About'In the room the women come and go...'
But what women! Encased in fabric splattered and stiffened with paint, dominated by their outfits, halfway between the swagger-portrait gallery and the landfill-site. Paint decorates, and damages as well. Dowager guests at a beauty pageant might well have suffered aggression like this, victims of the outraged feminist gaze.
On Sunday 12th afternoon at 3 Moran and her fashion designer sister Natalie will be giving a public demonstration of the process, draping willing models (male and female) in fabric to make personally-fitted, temporary dresses, then splashing them with paint before they're photographed in formal standing poses.
In a show of dresses not the same at all as a dress show - Stephanie Moran will be presenting a dozen or more sculpture/paintings (fe/malic moulds?) meant as source material for a new suite of paintings: paintings that don't yet exist drawn from photographs that include sculptures that used to be dresses. Dresses altered not by a docile seamstress but by the paint flung at or sprayed over them, the circle to be closed when, finally, more paint reproduces them on canvas. These sculptures in fact were part of a photo-shoot, props and backdrop for women who aren't here though at the private view they probably will be, mixing with the public, back as part of it letting the props slide forward into the spotlight: a non-singing, non-dancing chorus line of costumes for other shows, other showgirls.
This is how we move within and between paintings, how we ad-dress ourselves to the painted (and made-up) world, negotiating a path through sign and significance, never quite reaching any haven. Dwarfed by these draperies (what's been going on here? Is it a protest? Where is everybody?) maybe we comes to our senses. Maybe. It's only paint on fabric, after all.
'The writing - well, if it was me I would certainly mention Robert Morris' felt sculptures (the drapey skirts of my dresses are made of similarly heavy grey felt), I might mention the Nouveaux Realistes particularly Niki de Saint Phalle - the shooting paintings and the 'Nana' figures, Claes Oldenburg's 'Store', and the sculptures of Meret Oppenheim and Sarah Lucas; the history of dresses in painting, including Madonna and all those men in dresses, Gainsborough and other society portraitists, the Pre-Raphs (including Evelyn de Morgan), etc. Now, we see most of our big dresses in magazines and on red carpets - it's an aspiration, a flimsy one. When I was little I loved watching the black and white films which were on in the daytime - I don't remember any of the titles or storylines, what I was interested in were the dresses, and the best thing was colouring them in myself, in my head.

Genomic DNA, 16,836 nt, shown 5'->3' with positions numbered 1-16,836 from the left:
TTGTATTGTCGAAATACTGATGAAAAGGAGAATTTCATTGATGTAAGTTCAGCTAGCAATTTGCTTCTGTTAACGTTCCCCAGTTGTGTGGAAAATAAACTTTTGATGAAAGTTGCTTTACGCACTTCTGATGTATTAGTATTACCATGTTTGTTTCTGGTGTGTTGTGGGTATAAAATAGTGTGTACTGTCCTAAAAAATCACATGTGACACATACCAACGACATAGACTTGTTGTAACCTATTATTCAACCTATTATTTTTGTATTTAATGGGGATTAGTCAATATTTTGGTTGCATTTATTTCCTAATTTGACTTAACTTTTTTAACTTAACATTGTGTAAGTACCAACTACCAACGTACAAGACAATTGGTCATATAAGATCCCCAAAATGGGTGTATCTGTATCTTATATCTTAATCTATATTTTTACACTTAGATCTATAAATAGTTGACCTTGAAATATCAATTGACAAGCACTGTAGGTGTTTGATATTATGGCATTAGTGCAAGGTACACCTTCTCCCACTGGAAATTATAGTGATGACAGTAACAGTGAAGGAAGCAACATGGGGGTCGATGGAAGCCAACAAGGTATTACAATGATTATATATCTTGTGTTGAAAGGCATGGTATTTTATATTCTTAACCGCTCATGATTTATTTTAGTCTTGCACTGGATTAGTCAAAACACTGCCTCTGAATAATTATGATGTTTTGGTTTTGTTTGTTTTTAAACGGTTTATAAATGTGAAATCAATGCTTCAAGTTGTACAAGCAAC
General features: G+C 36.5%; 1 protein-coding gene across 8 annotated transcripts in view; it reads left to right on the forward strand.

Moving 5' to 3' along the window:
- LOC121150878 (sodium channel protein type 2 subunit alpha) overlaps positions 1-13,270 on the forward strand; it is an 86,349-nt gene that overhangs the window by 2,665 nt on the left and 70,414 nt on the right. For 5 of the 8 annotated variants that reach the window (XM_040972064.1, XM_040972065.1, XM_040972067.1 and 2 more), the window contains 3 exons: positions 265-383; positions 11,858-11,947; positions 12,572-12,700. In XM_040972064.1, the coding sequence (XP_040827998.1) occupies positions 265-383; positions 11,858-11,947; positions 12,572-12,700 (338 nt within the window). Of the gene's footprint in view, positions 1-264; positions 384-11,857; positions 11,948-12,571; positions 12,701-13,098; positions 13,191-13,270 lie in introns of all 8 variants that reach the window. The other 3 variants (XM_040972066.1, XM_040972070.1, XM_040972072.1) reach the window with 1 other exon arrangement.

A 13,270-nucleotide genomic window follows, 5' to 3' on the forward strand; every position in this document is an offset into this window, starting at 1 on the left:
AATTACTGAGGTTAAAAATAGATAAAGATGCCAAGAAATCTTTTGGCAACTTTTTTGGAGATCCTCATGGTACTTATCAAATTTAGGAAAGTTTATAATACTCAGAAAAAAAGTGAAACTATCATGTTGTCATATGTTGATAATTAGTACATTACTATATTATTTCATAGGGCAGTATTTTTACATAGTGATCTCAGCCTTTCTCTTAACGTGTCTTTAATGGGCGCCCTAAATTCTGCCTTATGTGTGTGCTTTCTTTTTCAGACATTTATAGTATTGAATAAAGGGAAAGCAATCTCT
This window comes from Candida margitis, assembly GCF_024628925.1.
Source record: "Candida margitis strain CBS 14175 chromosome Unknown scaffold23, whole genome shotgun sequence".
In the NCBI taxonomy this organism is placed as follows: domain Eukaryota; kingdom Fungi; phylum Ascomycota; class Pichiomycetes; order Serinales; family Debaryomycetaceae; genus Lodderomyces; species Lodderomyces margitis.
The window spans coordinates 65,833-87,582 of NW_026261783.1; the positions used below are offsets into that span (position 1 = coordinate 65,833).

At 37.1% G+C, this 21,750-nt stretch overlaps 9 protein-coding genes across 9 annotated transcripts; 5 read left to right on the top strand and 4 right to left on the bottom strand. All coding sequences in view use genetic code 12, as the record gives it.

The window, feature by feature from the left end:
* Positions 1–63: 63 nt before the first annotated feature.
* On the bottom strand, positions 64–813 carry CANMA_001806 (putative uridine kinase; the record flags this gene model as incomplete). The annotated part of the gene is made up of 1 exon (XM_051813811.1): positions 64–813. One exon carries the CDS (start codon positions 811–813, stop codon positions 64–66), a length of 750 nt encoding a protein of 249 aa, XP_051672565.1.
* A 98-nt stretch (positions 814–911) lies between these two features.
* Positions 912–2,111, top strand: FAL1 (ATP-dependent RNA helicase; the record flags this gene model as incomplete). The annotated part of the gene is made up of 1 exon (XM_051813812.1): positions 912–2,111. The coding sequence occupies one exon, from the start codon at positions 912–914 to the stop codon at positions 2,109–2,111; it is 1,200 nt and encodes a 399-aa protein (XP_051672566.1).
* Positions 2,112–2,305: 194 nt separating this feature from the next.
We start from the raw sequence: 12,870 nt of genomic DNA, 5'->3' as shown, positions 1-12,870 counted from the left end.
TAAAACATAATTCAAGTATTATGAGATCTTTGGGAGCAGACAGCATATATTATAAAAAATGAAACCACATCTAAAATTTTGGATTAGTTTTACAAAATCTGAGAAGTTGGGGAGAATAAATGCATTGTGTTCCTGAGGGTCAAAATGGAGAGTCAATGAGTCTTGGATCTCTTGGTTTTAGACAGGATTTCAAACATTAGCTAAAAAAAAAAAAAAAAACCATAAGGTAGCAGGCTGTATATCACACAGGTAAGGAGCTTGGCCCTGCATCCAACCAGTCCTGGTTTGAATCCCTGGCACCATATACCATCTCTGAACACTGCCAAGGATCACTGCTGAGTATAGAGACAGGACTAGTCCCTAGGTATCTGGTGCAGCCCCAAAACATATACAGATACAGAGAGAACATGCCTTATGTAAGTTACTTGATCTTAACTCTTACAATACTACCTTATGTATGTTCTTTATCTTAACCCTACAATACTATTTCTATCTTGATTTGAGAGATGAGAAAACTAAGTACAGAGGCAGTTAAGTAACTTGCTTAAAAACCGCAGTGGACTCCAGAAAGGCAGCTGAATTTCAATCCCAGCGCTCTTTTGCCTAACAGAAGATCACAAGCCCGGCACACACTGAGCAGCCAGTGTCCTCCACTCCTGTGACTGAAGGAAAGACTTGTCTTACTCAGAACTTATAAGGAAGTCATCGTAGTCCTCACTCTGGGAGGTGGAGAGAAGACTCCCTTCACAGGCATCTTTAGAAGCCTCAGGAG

âI like the way they conflate sculpture and painting: they are sculptural because dresses are sculptural; dresses define the body, emphasizing various elements of the form, in the way that a painter might; the gestural marks on the dresses emphasize physicality, and the act of painting on a large scale; the sculpture-paintings collapse figure and ground, as paintings. And the dress is a peculiarly, particularly gendered item in an often unisex culture(?) - as worn by women or men, the big dress is read as the extreme feminine - I am not sure that there is an equivalent for masculinity. (Vicars wear 'frocks', perhaps to denote their neuterness? When they stray, they are defrocked.)
I should add, I have an ambivalent relationship with fashion - everyone loves dressing up of course, and it is a creative act; but the fashion industry is a different thing. The big dress is like all those other status symbols, desired by the majority and attained by the few, and its 'prettiness' distracting from the ugly open secrets at the heart of Capitalism.'